This is welcome news for all involved. For a long time, MedTech Europe, together with other trade bodies around the world, had been advocating a delay due to the shortage of MDR-designated NB, lack of required guidance and implementing acts, and absence of Eudamed. Earlier the same week of the original Commission announcement, MedTech Europe had issued a press release requesting a delay until six months after the end of the COVID-19 crisis4. Undoubtedly, the impact of COVID-19 on NB’s ability to complete on-site audits under the Directives and/or MDR, as well as the pandemic’s more general impact on availability of manufacturer and NB staff due to illness or working from home, combined with the need for certain manufacturers to focus on increased output of equipment (e.g. ventilators), have compounded to make inevitable the decision to push the proposal through.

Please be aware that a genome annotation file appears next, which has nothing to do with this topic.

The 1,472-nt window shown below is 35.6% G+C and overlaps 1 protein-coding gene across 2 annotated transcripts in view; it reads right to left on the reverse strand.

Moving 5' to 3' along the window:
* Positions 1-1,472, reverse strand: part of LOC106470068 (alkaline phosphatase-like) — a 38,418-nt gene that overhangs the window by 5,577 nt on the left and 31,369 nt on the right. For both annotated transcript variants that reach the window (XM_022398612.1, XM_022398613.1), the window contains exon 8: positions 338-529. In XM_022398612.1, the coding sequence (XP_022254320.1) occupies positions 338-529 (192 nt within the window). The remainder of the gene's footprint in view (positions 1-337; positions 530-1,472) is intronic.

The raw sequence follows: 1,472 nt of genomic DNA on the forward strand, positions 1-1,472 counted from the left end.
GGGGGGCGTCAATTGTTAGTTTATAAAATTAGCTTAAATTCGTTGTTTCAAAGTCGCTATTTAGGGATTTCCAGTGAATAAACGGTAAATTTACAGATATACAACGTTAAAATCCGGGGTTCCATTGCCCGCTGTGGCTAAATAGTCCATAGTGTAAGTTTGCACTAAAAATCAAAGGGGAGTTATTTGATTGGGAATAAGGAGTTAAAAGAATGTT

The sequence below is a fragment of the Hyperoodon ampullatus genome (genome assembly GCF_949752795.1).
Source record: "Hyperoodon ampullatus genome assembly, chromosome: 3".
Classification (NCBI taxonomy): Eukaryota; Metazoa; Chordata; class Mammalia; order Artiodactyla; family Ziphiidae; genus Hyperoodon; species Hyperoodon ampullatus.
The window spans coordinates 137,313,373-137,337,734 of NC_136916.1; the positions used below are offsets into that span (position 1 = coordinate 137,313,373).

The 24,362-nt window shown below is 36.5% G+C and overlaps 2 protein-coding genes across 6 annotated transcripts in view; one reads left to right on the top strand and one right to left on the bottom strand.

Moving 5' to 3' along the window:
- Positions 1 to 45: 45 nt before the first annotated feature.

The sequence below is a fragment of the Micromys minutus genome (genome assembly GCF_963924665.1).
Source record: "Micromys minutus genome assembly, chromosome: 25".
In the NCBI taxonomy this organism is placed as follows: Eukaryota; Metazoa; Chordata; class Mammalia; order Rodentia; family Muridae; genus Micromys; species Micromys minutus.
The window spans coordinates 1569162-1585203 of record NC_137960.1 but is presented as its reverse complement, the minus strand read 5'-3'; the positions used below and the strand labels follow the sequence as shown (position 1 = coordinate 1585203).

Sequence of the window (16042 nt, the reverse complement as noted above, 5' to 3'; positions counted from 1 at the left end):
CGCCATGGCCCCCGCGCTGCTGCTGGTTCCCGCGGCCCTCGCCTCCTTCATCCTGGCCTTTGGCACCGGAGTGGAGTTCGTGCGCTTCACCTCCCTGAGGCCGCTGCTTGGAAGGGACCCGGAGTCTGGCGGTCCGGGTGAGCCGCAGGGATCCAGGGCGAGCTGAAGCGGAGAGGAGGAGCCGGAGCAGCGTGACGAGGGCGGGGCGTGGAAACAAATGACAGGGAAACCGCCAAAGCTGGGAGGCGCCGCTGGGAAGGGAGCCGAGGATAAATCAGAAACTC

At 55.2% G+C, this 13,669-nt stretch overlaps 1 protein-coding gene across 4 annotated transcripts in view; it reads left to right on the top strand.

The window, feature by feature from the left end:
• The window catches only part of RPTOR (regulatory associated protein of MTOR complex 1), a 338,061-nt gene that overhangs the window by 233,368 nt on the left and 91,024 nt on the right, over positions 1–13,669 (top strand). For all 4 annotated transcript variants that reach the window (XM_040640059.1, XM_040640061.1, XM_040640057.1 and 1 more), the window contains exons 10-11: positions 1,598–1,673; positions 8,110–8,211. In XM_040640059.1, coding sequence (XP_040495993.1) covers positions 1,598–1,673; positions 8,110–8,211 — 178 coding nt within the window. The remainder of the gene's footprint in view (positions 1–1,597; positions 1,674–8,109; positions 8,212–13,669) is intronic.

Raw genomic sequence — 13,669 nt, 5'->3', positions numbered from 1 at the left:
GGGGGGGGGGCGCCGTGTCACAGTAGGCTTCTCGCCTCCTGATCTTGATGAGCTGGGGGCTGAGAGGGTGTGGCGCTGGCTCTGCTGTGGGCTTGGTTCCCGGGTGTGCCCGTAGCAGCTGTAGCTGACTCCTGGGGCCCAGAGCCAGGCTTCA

The amending proposal is very detailed, and it is relevant and interesting to read the preamble statements (12 in total) to fully appreciate the intent of the proposal. A summary of the key points of the text appears below. A more detailed clause-by-clause analysis is available by contacting IQVIA

MDR to apply from May 26, 2021

There are some inconsistencies within the Commission’s proposal requiring further clarification. The key “error” has already been spotted and addressed in the Council’s document. For the real details of the delay in the date of application (DoA), go directly to the end of the proposal, where MDR Article 123.2 is amended to read that MDR applies from May 26, 2021.  

MDD/AIMDD certificates